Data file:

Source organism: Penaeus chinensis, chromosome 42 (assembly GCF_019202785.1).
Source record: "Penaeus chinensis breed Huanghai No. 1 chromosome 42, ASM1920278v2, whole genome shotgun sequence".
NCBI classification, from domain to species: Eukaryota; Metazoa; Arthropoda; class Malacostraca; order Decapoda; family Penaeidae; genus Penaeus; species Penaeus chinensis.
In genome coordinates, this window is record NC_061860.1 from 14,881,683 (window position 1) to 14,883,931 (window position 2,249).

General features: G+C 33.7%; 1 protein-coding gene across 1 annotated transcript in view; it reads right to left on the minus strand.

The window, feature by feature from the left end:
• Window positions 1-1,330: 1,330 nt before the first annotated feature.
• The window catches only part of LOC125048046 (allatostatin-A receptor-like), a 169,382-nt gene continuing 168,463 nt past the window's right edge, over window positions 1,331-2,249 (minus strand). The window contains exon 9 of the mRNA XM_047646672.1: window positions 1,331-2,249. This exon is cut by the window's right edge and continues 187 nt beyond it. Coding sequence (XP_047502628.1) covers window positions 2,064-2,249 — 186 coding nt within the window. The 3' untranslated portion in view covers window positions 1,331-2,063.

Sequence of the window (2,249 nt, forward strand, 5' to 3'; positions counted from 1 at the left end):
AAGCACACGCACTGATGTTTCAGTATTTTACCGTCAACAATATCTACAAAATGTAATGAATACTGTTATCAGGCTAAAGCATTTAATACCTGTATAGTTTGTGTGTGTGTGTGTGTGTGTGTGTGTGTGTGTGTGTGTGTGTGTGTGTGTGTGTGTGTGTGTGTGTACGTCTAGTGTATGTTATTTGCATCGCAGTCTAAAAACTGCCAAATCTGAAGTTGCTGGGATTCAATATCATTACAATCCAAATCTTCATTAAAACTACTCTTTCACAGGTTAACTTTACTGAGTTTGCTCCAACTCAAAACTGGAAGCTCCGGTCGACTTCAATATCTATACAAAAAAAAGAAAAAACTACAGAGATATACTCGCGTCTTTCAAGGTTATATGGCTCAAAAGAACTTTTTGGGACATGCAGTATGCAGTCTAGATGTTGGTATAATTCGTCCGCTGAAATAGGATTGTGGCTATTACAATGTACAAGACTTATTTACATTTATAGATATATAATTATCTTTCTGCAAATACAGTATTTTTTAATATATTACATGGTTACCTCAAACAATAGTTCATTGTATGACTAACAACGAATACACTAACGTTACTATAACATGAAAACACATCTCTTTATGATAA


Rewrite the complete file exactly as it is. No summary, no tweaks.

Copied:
Source organism: Penaeus chinensis, chromosome 42 (assembly GCF_019202785.1).
Source record: "Penaeus chinensis breed Huanghai No. 1 chromosome 42, ASM1920278v2, whole genome shotgun sequence".
NCBI classification, from domain to species: Eukaryota; Metazoa; Arthropoda; class Malacostraca; order Decapoda; family Penaeidae; genus Penaeus; species Penaeus chinensis.
In genome coordinates, this window is record NC_061860.1 from 14,881,683 (window position 1) to 14,883,931 (window position 2,249).

General features: G+C 33.7%; 1 protein-coding gene across 1 annotated transcript in view; it reads right to left on the minus strand.

The window, feature by feature from the left end:
• Window positions 1-1,330: 1,330 nt before the first annotated feature.
• The window catches only part of LOC125048046 (allatostatin-A receptor-like), a 169,382-nt gene continuing 168,463 nt past the window's right edge, over window positions 1,331-2,249 (minus strand). The window contains exon 9 of the mRNA XM_047646672.1: window positions 1,331-2,249. This exon is cut by the window's right edge and continues 187 nt beyond it. Coding sequence (XP_047502628.1) covers window positions 2,064-2,249 — 186 coding nt within the window. The 3' untranslated portion in view covers window positions 1,331-2,063.

Sequence of the window (2,249 nt, forward strand, 5' to 3'; positions counted from 1 at the left end):
AAGCACACGCACTGATGTTTCAGTATTTTACCGTCAACAATATCTACAAAATGTAATGAATACTGTTATCAGGCTAAAGCATTTAATACCTGTATAGTTTGTGTGTGTGTGTGTGTGTGTGTGTGTGTGTGTGTGTGTGTGTGTGTGTGTGTGTGTGTGTGTGTGTACGTCTAGTGTATGTTATTTGCATCGCAGTCTAAAAACTGCCAAATCTGAAGTTGCTGGGATTCAATATCATTACAATCCAAATCTTCATTAAAACTACTCTTTCACAGGTTAACTTTACTGAGTTTGCTCCAACTCAAAACTGGAAGCTCCGGTCGACTTCAATATCTATACAAAAAAAAGAAAAAACTACAGAGATATACTCGCGTCTTTCAAGGTTATATGGCTCAAAAGAACTTTTTGGGACATGCAGTATGCAGTCTAGATGTTGGTATAATTCGTCCGCTGAAATAGGATTGTGGCTATTACAATGTACAAGACTTATTTACATTTATAGATATATAATTATCTTTCTGCAAATACAGTATTTTTTAATATATTACATGGTTACCTCAAACAATAGTTCATTGTATGACTAACAACGAATACACTAACGTTACTATAACATGAAAACACATCTCTTTATGATAA